When asked about what measures have been put in place to stop cyberbullying on Thoughts Around Me, Mr Younis assured The Saint that the moderation team has been a “core component” of the app from the start and that stringent measures have been put in place to stop people from abusing the anonymity that the app affords them. “We have a 24/7 moderation team that is internal, unlike everyone else who outsources to the Philippines,” he said. He also explained that the Thoughts Around Me team uses algorithms and internal tools involving “quite a complex system [that] scores users and becomes more strict on them if they are repeat offenders,” which means that their content will reach a moderator more easily. The team also takes a zero-tolerance approach to anyone who misuses the app and bans those who post inappropriate or discriminatory material permanently. Ultimately, Thoughts Around Me provides “a service where you can simply just discuss whatever is on your mind in a safe environment.”

Far from being a university where bullying is a problem, St Andrews is generally a tolerant community where people are able to discuss their views through various debates and club activities. However, anonymous social media sites are still valuable in such an environment as they allow an equality that is not possible in real life. Indeed, equality seems to be a core concept of Thoughts Around Me. Mr Younis told The Saint that the app revolves around the basic idea that “we all think, we all feel and inside we are the same.” He also notes: “It’s really motivating to see how people from extremely different ends of the social graph manage to connect over common issues.” Hopefully the app will encourage similar connections among St Andrews students and allow meaningful discourse between groups that would not normally mix in the established social scene. For example, the app might encourage residents of different halls to converse without rivalries, however tedious, getting in the way.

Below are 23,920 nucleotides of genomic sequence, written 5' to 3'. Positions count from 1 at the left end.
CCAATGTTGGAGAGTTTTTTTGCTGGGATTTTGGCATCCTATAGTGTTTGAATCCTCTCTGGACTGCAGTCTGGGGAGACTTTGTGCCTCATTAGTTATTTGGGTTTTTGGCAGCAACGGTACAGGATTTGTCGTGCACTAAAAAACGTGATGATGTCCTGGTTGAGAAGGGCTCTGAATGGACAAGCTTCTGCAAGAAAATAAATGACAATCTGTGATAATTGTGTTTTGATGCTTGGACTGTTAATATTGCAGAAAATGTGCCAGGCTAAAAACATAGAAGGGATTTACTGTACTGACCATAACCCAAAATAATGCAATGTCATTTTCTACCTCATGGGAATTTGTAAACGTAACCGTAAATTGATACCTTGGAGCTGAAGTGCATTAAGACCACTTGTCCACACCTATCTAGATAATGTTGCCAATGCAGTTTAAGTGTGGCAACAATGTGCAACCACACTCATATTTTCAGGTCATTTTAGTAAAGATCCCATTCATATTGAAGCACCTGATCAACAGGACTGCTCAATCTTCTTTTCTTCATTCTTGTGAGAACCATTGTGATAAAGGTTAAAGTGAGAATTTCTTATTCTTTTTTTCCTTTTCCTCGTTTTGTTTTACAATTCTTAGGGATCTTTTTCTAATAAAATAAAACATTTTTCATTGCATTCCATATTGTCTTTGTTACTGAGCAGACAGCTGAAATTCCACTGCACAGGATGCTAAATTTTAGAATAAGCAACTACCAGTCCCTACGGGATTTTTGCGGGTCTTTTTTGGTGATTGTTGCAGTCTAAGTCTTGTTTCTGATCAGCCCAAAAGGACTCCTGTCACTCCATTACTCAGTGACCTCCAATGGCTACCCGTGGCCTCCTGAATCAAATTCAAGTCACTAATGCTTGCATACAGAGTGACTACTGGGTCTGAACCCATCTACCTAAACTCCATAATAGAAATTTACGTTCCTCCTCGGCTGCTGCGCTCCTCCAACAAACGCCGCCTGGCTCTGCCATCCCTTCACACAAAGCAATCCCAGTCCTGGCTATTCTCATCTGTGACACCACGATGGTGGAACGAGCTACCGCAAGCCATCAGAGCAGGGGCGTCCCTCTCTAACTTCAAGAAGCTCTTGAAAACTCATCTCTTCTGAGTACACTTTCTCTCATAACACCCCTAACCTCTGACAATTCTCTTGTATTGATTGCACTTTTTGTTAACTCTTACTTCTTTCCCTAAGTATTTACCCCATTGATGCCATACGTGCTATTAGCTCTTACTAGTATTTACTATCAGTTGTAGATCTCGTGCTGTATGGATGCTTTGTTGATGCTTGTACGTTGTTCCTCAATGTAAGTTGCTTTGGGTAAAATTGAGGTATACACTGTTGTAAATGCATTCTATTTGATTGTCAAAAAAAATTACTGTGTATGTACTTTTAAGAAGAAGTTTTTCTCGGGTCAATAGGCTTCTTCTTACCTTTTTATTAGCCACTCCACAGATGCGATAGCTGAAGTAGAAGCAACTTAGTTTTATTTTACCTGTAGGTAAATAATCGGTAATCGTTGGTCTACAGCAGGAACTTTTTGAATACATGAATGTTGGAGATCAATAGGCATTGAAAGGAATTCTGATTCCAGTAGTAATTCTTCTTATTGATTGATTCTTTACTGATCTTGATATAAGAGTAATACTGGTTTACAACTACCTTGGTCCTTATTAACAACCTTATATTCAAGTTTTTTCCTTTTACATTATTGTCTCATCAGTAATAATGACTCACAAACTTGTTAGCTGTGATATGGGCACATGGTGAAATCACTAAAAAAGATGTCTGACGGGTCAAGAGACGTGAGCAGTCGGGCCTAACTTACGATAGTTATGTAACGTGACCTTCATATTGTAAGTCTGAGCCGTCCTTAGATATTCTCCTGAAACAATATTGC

Although discrimination and prejudice are, thankfully, not a prevalent feature of our community, subconscious preconceptions and fear of judgment from others can still hinder discussion between students. Thoughts Around Me hopes to provide a way around this block.

Another reason why we should value sites that allow anonymous interaction is that they remove the presence of appearance-based prejudice from the online community. Unlike other social media platforms there are no profile pictures associated with users on Thoughts Around Me or Yik Yak. So the focus is on what is being said rather than on physical appearance or how one presents himself. Indeed, many other social media platforms, such as Facebook, Twitter, and Instagram, have been criticized for encouraging users to present enhanced versions of their lives. As Mr Younis points out, social media as it currently exists is no longer fulfilling its purpose. “Social media has failed us in the sense that it is not really social,” he says. “It’s become a type of social PR.” Instead of sharing genuine thoughts people agonize over how to best portray themselves, which results in an online presence that is inconsistent with reality.

In this way, anonymity encourages authenticity, in addition to providing more privacy. Mr Younis notes that a major priority of the app is to give users digital privacy, something for which he personally advocates. “Unlike other apps, there is no personal information we store [at Thoughts Around Me],” he says. “No phone number, email, anything.” He adds that this has the added benefits of protecting users because “if we get hacked, you are safe.”

The app certainly has potential, but as of yet it is flying under the radar of St Andrews students. Currently the home screen states: “There are no posts in your area.” Only time will tell what sort of discussions will occur after the herd of Yik Yakkers discover this new grazing spot.